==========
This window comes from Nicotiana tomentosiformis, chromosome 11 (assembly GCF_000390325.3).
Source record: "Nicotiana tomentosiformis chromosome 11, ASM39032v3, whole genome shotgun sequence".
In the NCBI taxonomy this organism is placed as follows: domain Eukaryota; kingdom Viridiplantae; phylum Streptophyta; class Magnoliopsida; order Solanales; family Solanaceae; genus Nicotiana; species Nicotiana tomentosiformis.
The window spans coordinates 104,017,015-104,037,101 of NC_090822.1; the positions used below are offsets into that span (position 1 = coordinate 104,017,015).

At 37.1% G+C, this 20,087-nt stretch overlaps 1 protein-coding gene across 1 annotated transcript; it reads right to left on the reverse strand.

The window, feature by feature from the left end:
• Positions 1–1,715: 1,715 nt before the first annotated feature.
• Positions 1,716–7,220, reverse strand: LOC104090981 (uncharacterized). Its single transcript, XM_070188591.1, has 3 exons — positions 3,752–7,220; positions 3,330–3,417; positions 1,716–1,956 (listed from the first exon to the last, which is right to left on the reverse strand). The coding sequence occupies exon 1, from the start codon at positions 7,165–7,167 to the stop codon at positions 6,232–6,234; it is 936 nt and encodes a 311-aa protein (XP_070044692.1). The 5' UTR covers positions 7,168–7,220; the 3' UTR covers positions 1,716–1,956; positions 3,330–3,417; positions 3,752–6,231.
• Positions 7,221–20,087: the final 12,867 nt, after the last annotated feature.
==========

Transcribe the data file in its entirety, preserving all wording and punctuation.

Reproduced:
This window comes from Nicotiana tomentosiformis, chromosome 11 (assembly GCF_000390325.3).
Source record: "Nicotiana tomentosiformis chromosome 11, ASM39032v3, whole genome shotgun sequence".
In the NCBI taxonomy this organism is placed as follows: domain Eukaryota; kingdom Viridiplantae; phylum Streptophyta; class Magnoliopsida; order Solanales; family Solanaceae; genus Nicotiana; species Nicotiana tomentosiformis.
The window spans coordinates 104,017,015-104,037,101 of NC_090822.1; the positions used below are offsets into that span (position 1 = coordinate 104,017,015).

At 37.1% G+C, this 20,087-nt stretch overlaps 1 protein-coding gene across 1 annotated transcript; it reads right to left on the reverse strand.

The window, feature by feature from the left end:
• Positions 1–1,715: 1,715 nt before the first annotated feature.
• Positions 1,716–7,220, reverse strand: LOC104090981 (uncharacterized). Its single transcript, XM_070188591.1, has 3 exons — positions 3,752–7,220; positions 3,330–3,417; positions 1,716–1,956 (listed from the first exon to the last, which is right to left on the reverse strand). The coding sequence occupies exon 1, from the start codon at positions 7,165–7,167 to the stop codon at positions 6,232–6,234; it is 936 nt and encodes a 311-aa protein (XP_070044692.1). The 5' UTR covers positions 7,168–7,220; the 3' UTR covers positions 1,716–1,956; positions 3,330–3,417; positions 3,752–6,231.
• Positions 7,221–20,087: the final 12,867 nt, after the last annotated feature.